|Branding||Nashville's News 2|
|Slogan||First. Fast. Accurate.|
|Channels||Digital: 27 (UHF)
Virtual: 2 (PSIP)
|First air date||November 29, 1953|
|Call letters' meaning||Knight-Ridder Nashville
|Former callsigns||WSIX-TV (1953-1973)
|Former channel number(s)||Analog:
8 (VHF, 1953-1973)
2 (VHF, 1973-2009)
|Former affiliations||CBS (1953-1954)|
|Transmitter power||1000 kW|
|Height||411 metres (1,348 ft)|
WKRN-TV, virtual channel 2, owned by Young Broadcasting, is an ABC-affiliated television station located in Nashville, Tennessee, USA. WKRN-TV's studio and offices are on Murfreesboro Road (U.S. Routes 41 and 70S) in Nashville, and its transmitter is located in Brentwood, Tennessee.
The station first signed on the air on channel 8 on November 29, 1953 as WSIX-TV, the second television station in Nashville. It was owned by Louis and Jack Draughon along with WSIX radio (980 AM, now WYFN). The calls came from the 638 Tire Company in nearby Springfield, where the Draughon brothers had started WSIX in 1930; neither the radio nor the television stations have ever had the number six in their frequencies, which would explain it otherwise. Originally a CBS affiliate sharing ABC with WSM-TV (channel 4, now WSMV), it became a full ABC affiliate after only one year when WLAC-TV (channel 5, now WTVF) signed on and took the CBS affiliation due to WLAC radio's long history as a CBS radio affiliate. During the late 1950s, the station was also briefly affiliated with the NTA Film Network.
Its original studio was on Old Hickory Boulevard, just outside Nashville. In 1961, WSIX-AM-FM-TV moved to a new studio located at 441 Murfreesboro Road, where the TV station is located today. The current WKRN studios is where the Wilburn Brothers' television program, a Show Biz Inc., production, was produced during the 1960s and 1970s (however, WSM-TV had the rights to air the show in the Nashville market).
WSIX-TV, however, did not have much luck against WSM-TV and WLAC-TV. Part of the problem was a weak signal, as its transmitter was short-spaced to channel 8 in Atlanta—occupied first by WLWA-TV (now WXIA-TV) and currently occupied by WGTV. WSIX-TV was also hampered by a weaker network affiliation (ABC was not truly competitive with CBS and NBC until well into the 1970s).
The Draughons sold the WSIX stations to General Electric in 1966. In 1973, GE agreed to a deal with Nashville's PBS station, WDCN-TV (now WNPT), then on channel 2, to swap frequencies. GE participated in the channel trade because the analog channel 2 facility was better suited for a network affiliate as opposed to an non-commercial educational station. The swap occurred on December 11, 1973 at 9 p.m., in the middle of evening prime-time programming, between the Movie of the Week, "The Cat Creature", and Marcus Welby, M.D.. At the same time, even though General Electric still owned WSIX-AM-FM, WSIX-TV's call letters were changed to WNGE-TV (for Nashville General Electric). This was only the third facility swap in American television history.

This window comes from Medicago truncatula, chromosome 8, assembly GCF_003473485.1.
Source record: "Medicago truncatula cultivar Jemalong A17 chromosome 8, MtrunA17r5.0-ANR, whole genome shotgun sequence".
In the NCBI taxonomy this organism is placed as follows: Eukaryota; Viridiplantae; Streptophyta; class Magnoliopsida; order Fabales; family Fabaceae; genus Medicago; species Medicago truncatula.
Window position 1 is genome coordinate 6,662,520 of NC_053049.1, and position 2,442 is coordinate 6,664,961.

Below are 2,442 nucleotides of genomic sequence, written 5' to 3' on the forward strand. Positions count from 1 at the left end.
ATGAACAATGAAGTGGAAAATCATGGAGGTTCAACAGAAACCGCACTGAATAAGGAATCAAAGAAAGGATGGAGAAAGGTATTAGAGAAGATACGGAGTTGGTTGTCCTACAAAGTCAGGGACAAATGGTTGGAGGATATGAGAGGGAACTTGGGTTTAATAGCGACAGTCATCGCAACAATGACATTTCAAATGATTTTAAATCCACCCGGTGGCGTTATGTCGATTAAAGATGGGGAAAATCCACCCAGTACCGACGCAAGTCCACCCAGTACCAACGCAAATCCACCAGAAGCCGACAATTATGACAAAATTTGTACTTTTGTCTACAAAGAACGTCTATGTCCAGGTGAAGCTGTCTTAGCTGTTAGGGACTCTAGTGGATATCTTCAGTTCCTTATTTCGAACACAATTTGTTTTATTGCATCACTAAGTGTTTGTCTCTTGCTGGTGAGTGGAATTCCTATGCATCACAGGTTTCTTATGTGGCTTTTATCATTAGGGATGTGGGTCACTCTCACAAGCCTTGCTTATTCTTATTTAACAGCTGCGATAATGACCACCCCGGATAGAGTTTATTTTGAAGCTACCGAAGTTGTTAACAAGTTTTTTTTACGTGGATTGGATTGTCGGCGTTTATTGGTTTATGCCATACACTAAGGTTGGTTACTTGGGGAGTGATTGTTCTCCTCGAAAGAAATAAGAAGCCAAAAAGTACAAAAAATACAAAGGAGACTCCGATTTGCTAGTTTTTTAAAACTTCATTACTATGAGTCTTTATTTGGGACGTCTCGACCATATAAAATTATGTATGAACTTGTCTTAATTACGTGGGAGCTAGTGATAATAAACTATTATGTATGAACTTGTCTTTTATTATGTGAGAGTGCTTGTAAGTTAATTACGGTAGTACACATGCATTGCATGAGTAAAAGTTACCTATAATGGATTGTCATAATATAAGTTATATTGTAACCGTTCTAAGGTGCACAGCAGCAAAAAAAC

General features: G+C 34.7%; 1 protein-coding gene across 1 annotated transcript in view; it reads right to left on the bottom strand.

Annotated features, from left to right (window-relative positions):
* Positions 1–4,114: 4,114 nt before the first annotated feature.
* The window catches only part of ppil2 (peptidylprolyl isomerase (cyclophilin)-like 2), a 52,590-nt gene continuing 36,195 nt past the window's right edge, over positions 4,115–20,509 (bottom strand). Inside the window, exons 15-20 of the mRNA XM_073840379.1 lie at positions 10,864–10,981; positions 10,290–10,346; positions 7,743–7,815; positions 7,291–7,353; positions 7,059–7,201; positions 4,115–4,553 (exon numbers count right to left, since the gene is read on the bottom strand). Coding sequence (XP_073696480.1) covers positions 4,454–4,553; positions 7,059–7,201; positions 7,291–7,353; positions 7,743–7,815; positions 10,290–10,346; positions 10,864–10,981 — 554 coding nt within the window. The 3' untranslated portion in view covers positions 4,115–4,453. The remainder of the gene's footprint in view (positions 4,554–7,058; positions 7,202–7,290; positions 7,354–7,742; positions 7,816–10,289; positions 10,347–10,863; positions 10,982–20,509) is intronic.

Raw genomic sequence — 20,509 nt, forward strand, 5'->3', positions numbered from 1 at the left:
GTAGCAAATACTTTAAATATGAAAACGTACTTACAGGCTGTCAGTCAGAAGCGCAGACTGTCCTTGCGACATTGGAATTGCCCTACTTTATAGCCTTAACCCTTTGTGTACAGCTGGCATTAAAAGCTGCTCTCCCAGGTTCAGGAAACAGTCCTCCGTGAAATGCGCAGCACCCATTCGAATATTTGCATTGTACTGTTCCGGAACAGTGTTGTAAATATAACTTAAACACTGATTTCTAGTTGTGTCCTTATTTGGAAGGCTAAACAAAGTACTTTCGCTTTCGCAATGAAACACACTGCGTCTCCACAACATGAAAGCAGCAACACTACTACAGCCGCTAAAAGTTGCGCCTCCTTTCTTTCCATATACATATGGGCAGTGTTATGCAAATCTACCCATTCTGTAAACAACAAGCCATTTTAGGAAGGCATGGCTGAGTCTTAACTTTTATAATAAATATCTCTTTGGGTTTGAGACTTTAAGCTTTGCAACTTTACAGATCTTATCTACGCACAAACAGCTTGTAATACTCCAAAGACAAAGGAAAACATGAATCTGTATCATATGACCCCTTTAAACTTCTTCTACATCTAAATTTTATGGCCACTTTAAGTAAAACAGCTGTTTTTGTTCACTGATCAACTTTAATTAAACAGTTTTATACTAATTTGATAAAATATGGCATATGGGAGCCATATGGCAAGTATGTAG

As part of General Electric's exit from broadcasting (though it would re-enter the industry via its 1986 purchase of NBC), Knight Ridder bought WNGE-TV in 1983 and changed the calls in November to the current WKRN-TV. Young Broadcasting bought the station in 1989. It is merely a coincidence that the call letters reflect Young Broadcasting's flagship outlet, KRON-TV in San Francisco. Like all other ABC affiliates owned by Young Broadcasting, WKRN preempted ABC's broadcast of the movie Saving Private Ryan in 2004.
Digital television 
Digital channels 
|Channel||Video||Aspect||PSIP Short Name||Programming|
|2.1||720p||16:9||WKRN-DT||Main WKRN-TV programming / ABC|
|2.2||480i||4:3||WKRN-SD||Nashville WX Channel|
|2.3||16:9||WKRNLWN||Live Well Network|
On August 26, 2012, WKRN began multicasting Live Well Network. Originally announced to launch on July 18, 2012, this subchannel is part of an agreement announced in January, 2012, between Young Broadcasting and Live Well Network in which the network will be carried as a digital multicast service on Young-owned stations in seven markets.
Analog-to-digital conversion 
In 2009, WKRN-TV turned off its analog transmitter and remained on its pre-transition channel 27. However, through the use of PSIP, digital television receivers display WKRN-TV's virtual channel as 2.
The station has an agreement with the Tennessee Titans to air Bridgestone Titans on 2 with Mike Munchak, the team's coach's show that originally aired from 8pm-9pm Tuesday evenings, pre-empting ABC programming in that timeslot during the NFL season (which featured low-rated and critically drubbed sitcoms for the majority of the 2000s). The show can now be seen on Monday and Saturday evenings at 6:30pm, pre-empting Wheel of Fortune in that timeslot during football season.